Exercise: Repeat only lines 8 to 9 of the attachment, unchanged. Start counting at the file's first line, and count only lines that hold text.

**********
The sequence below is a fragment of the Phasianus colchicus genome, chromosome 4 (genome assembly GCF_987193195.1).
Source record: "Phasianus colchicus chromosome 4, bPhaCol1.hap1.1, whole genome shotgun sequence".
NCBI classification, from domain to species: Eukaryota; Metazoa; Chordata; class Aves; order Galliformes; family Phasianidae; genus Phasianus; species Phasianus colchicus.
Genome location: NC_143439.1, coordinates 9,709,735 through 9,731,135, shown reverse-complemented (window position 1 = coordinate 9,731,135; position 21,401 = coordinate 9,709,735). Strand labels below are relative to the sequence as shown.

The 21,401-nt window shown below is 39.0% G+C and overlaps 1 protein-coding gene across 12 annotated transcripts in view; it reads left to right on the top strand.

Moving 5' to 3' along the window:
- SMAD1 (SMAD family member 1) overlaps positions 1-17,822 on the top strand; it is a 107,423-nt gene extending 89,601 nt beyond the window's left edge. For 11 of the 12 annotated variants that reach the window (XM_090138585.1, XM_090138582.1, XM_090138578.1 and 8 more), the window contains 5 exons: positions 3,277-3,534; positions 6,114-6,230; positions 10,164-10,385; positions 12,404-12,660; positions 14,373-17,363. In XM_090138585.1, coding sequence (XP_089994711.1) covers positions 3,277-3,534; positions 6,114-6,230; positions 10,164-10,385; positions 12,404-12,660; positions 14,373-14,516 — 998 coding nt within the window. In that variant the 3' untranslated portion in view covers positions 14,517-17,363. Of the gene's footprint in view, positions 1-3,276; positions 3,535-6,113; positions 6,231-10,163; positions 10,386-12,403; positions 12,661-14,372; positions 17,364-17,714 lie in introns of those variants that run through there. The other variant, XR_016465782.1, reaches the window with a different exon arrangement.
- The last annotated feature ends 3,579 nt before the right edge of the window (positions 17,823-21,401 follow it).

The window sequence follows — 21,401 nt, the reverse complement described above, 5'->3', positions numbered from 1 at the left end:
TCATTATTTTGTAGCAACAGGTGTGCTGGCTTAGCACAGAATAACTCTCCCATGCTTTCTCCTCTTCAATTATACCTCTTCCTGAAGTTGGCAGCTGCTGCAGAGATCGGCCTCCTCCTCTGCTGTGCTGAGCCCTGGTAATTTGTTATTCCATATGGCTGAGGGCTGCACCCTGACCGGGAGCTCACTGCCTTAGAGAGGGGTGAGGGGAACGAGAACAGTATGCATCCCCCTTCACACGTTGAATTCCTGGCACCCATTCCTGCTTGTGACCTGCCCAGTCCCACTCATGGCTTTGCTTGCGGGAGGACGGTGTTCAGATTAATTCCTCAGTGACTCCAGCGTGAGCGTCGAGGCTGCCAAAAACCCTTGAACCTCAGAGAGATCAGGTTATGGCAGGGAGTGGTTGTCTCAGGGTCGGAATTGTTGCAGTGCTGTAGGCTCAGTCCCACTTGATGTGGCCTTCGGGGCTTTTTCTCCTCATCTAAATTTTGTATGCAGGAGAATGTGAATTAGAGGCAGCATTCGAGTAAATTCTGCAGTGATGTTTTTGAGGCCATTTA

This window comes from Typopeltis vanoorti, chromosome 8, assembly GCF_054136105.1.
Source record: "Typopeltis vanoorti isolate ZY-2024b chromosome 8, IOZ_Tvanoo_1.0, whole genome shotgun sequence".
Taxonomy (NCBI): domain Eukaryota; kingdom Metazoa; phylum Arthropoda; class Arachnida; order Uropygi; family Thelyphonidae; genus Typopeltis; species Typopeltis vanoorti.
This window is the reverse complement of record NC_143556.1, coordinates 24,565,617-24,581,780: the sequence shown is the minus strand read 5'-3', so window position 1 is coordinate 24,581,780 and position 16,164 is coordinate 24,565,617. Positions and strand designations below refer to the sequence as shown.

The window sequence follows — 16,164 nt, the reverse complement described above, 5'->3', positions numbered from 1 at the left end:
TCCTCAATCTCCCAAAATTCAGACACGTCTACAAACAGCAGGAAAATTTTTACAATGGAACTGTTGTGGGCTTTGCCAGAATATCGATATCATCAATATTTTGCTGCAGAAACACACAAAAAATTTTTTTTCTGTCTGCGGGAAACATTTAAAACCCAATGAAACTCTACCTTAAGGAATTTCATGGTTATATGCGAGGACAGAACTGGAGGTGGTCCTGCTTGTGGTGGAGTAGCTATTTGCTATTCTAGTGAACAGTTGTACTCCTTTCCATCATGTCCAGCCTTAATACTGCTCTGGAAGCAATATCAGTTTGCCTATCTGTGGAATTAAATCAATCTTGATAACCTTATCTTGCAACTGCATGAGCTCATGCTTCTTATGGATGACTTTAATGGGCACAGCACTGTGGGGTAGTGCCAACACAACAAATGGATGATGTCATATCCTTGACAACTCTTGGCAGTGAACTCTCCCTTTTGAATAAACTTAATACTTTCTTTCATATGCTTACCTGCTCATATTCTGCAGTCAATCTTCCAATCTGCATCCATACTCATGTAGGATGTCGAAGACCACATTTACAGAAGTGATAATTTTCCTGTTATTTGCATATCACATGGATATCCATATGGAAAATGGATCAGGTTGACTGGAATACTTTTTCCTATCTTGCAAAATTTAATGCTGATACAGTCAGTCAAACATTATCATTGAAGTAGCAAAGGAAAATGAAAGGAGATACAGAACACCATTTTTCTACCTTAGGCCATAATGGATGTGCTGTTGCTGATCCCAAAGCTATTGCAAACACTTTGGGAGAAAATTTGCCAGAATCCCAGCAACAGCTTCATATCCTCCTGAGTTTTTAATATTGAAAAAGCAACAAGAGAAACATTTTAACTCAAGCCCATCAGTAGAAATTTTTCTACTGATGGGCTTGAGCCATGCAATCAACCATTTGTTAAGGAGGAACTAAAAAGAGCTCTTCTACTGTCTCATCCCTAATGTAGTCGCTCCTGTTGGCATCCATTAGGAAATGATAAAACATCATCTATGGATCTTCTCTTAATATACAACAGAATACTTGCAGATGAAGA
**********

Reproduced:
- The last annotated feature ends 3,579 nt before the right edge of the window (positions 17,823-21,401 follow it).

The window sequence follows — 21,401 nt, the reverse complement described above, 5'->3', positions numbered from 1 at the left end: